One byproduct of that project was a comparison of fermentation times when using salt vs no salt in the batter. A batch of urad gota was soaked for 6 hrs and exhibited all of the signs of active fermentation prior to grinding (lots of small bubbles rising to and collecting on the surface). The resulting batter was ground in a wet grinder with 3X idli rava without salt and was then split into two parts of ~300g each. Three grams of salt was added to one half and both were fermented at (~26°C) an unfortunately lower temperature than I wanted, but successful for both halves, with the pH dropping to 4.45 for the no salt batch after 25 hrs and to 4.40 for the salted batch after 27 hrs. The volume increase for the unsalted batch was 40% and for the salted batch only 33%. So the conclusion is that fermenting without salt is a little faster if you use as an end point pH<4.5. I want to run a second trial at a much warmer temperature so that the fermentation time is much shorter and reassess the relative volume expansion. The resulting idli were fine (though they suffered from having been made with rava).

    Doc
     
  7. jskls

    jskls IL Hall of Fame

    Messages:
    6,808
    Likes Received:
    24,673
    Trophy Points:
    490
    Gender:
    Female
    @DocDough
    I use urad gota with idly rice 1:4 proportion and two handfuls of tapioca pearls. This has been my ingredient list consistently for years now. No idly rava.

    We grind Urad separately rice separately mix salt by hand in the end. Then ferment. That’s it.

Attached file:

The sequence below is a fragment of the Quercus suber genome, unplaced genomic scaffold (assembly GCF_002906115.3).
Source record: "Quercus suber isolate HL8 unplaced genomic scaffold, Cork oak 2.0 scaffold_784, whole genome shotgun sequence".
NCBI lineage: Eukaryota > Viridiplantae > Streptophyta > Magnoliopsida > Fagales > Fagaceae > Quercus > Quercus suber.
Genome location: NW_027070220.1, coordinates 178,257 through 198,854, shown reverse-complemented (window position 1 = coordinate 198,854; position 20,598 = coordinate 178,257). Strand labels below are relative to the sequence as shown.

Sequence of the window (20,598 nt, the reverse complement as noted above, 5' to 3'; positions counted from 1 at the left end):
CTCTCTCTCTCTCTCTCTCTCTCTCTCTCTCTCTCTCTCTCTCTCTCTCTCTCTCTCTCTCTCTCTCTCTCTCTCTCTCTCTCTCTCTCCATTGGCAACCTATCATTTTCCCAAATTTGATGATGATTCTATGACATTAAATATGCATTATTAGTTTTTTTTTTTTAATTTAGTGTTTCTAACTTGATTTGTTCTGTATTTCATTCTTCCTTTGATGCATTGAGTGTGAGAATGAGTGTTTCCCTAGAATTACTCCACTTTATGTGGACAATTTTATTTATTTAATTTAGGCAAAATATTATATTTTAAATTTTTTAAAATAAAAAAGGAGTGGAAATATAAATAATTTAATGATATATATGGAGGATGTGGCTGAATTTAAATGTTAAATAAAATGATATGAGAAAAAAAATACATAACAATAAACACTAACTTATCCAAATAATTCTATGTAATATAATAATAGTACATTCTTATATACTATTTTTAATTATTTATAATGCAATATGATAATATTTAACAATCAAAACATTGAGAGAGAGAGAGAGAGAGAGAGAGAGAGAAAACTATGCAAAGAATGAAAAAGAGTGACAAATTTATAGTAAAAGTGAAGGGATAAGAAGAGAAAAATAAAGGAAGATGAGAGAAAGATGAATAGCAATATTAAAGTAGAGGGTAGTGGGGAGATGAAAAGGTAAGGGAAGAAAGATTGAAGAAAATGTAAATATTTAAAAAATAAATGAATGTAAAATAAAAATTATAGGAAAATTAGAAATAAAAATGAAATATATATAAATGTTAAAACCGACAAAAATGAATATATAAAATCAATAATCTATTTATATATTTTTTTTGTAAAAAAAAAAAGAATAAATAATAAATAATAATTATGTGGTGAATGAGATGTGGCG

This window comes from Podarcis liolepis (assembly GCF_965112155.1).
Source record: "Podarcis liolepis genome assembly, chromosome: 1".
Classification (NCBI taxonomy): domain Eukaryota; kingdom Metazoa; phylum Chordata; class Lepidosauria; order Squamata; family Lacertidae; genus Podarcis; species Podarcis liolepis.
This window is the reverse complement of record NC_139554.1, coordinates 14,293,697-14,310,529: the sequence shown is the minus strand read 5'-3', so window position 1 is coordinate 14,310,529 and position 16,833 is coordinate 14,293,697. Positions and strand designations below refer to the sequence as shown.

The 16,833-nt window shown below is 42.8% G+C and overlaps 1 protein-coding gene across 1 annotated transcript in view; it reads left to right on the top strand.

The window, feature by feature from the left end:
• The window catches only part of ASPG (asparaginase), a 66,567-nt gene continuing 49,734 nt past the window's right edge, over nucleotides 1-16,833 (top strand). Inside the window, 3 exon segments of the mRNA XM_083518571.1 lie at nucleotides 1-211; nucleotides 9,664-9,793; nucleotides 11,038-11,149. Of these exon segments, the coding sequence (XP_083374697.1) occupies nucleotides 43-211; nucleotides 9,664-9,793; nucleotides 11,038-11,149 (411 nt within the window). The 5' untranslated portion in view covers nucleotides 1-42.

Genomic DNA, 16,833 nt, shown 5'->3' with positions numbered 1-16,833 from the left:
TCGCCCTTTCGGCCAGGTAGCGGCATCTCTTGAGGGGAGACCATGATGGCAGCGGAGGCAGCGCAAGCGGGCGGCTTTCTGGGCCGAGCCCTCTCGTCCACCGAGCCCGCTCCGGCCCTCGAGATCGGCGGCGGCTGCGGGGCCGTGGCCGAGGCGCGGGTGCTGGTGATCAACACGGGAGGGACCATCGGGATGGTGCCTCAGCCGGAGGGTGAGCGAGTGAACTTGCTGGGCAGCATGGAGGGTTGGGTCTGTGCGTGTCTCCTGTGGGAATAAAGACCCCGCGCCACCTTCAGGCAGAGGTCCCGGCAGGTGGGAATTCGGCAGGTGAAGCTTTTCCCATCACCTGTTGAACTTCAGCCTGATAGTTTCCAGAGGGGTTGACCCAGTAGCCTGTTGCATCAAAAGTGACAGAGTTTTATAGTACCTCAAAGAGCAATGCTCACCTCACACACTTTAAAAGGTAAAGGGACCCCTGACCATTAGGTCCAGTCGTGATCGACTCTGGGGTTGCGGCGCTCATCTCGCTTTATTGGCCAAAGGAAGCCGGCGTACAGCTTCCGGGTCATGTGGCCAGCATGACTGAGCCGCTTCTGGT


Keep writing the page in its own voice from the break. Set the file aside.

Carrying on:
DocDough likes this.
  8. DocDough

    DocDough New IL'ite

    Messages:
    8
    Likes Received:
    9
    Trophy Points:
    8
    Gender:
    Male
    @jskls:
    What does the tapioca starch do for the idli? Is it just a different starch that is perhaps more easily broken down by the amylase enzymes? Or is it principally there as a viscosity enhancer to trap the bacterial CO2 and perhaps get more volume growth? The Leuconostoc mesenteroides in idli seems able to use almost any sugar you give it (except that sometime it does not metabolize arabinose) so that it becomes dependent on the particulars of the amylase that comes to the batter from either the urad or the rice and I don't know the details of either.

    Do you have any guidance on when to use 3:1 vs 4:1 rice:urad? I have seen some suggestion that it varies by season but I don't understand why.

    It is my opinion based on only my own observation, that idli made with rava is not as soft as idli made with parboiled short/medium grain rice and the rava seems to give a more granular mouth feel. But I had the end of a bag that I elected to use for the previous experiment simply because it was not going to be served to guests and if I used it, it would then be gone from the kitchen. My preference is to grind idli rice along with, but after the urad has already been ground to a smooth paste. And it seems to work best if I grind a fraction of the rice first and then add and grind the remainder until the particle size is like very fine sand or popcorn salt.

    I continue to experiment with different amounts of total water but have thus far had the best success with grinding everything with less water than I know will be required, and then adjust it at the end with small additions until it pours smoothly but leaves a trail on the surface for a few seconds.
     

Share This Page